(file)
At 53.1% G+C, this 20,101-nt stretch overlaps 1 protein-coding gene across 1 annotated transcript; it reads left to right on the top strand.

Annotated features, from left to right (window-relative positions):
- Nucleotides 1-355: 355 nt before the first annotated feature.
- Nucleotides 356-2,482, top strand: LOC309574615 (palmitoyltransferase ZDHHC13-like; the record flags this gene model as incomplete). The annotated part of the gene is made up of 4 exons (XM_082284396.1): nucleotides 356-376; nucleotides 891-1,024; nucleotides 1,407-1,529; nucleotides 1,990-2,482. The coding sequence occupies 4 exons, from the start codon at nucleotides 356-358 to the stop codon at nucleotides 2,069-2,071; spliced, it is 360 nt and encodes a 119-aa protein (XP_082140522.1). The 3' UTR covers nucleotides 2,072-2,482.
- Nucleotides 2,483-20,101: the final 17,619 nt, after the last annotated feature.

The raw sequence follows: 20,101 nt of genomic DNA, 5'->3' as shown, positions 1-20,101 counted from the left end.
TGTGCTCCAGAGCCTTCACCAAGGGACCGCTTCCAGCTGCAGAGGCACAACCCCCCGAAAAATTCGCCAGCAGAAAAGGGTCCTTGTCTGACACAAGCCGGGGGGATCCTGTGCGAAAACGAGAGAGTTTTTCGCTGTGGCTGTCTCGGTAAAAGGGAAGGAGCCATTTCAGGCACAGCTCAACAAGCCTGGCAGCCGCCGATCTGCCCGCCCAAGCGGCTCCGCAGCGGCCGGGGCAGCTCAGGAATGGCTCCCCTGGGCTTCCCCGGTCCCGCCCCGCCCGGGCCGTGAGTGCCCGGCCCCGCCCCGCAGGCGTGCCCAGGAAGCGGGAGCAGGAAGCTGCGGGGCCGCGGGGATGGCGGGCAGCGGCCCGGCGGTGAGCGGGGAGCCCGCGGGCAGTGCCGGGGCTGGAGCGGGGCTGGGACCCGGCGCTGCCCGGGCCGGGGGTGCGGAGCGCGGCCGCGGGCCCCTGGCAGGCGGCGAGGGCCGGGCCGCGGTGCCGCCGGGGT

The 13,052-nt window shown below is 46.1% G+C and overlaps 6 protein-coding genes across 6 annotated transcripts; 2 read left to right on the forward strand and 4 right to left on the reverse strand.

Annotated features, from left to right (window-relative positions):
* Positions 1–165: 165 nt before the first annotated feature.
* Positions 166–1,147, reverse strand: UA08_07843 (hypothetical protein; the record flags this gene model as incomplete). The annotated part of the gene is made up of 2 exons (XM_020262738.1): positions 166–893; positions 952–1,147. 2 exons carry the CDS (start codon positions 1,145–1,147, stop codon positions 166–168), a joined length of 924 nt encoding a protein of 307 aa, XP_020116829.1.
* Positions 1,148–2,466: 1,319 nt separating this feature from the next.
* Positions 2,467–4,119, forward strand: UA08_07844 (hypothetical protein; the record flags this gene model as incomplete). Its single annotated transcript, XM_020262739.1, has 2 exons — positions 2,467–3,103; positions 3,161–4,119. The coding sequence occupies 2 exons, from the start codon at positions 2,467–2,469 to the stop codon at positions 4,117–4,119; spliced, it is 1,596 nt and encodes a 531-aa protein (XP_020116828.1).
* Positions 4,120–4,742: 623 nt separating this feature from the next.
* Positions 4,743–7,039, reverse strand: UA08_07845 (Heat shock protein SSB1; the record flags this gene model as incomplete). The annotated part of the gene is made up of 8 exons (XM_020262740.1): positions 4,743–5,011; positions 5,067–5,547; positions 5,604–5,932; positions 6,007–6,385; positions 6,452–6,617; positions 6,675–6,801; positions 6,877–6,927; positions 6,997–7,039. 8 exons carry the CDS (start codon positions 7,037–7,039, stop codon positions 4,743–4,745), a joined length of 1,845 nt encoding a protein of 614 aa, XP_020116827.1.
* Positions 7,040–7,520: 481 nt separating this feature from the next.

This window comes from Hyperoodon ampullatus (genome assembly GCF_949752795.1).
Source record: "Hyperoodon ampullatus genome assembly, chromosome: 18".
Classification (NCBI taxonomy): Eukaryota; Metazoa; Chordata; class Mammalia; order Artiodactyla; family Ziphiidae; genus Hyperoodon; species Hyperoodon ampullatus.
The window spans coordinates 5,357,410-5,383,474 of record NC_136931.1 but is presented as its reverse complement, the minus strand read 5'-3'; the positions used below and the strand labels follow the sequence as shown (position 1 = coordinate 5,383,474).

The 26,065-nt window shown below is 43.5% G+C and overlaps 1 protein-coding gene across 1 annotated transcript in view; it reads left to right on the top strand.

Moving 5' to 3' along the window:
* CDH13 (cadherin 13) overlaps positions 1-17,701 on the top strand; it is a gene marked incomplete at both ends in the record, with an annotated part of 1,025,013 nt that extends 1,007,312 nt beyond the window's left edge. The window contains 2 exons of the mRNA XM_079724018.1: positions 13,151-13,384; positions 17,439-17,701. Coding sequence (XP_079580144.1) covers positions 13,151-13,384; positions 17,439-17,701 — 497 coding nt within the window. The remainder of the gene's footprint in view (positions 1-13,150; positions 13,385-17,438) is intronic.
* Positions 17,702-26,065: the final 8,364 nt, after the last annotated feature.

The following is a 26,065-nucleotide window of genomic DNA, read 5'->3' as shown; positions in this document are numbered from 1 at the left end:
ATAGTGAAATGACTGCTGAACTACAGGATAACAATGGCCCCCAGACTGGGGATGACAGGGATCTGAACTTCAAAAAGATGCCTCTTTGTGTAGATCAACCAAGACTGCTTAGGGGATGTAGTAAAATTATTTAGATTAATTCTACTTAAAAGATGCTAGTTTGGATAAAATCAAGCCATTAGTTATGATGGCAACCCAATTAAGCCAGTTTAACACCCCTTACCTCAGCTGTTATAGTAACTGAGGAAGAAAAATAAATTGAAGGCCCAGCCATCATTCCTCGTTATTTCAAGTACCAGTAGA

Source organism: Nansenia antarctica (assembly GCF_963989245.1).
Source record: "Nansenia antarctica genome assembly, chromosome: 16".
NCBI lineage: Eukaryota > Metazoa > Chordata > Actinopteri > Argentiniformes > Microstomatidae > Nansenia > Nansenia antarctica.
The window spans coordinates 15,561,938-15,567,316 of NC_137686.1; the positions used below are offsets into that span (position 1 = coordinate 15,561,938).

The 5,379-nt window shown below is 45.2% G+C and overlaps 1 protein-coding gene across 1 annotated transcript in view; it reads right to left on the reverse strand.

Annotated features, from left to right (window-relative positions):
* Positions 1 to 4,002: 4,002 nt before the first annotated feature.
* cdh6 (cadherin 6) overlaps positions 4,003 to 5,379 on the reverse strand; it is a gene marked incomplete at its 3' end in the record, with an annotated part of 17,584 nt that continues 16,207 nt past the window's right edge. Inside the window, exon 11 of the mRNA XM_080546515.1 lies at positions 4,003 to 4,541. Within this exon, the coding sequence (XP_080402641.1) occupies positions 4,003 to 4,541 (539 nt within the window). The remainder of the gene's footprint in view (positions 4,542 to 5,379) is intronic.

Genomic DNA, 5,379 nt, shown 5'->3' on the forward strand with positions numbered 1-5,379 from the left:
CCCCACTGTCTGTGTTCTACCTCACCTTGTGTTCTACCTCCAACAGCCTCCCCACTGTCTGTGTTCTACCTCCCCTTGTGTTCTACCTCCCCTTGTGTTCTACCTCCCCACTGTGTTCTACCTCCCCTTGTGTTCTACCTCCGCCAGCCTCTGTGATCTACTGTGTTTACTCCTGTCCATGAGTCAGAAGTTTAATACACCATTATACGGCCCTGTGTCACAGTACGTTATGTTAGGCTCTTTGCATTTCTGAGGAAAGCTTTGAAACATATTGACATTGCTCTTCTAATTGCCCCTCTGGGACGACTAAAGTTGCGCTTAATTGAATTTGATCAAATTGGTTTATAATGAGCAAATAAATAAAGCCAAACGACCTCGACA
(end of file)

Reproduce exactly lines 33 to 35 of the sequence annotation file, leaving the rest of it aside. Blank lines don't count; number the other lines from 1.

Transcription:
* Positions 1 to 4,002: 4,002 nt before the first annotated feature.
* cdh6 (cadherin 6) overlaps positions 4,003 to 5,379 on the reverse strand; it is a gene marked incomplete at its 3' end in the record, with an annotated part of 17,584 nt that continues 16,207 nt past the window's right edge. Inside the window, exon 11 of the mRNA XM_080546515.1 lies at positions 4,003 to 4,541. Within this exon, the coding sequence (XP_080402641.1) occupies positions 4,003 to 4,541 (539 nt within the window). The remainder of the gene's footprint in view (positions 4,542 to 5,379) is intronic.

Genomic DNA, 5,379 nt, shown 5'->3' on the forward strand with positions numbered 1-5,379 from the left: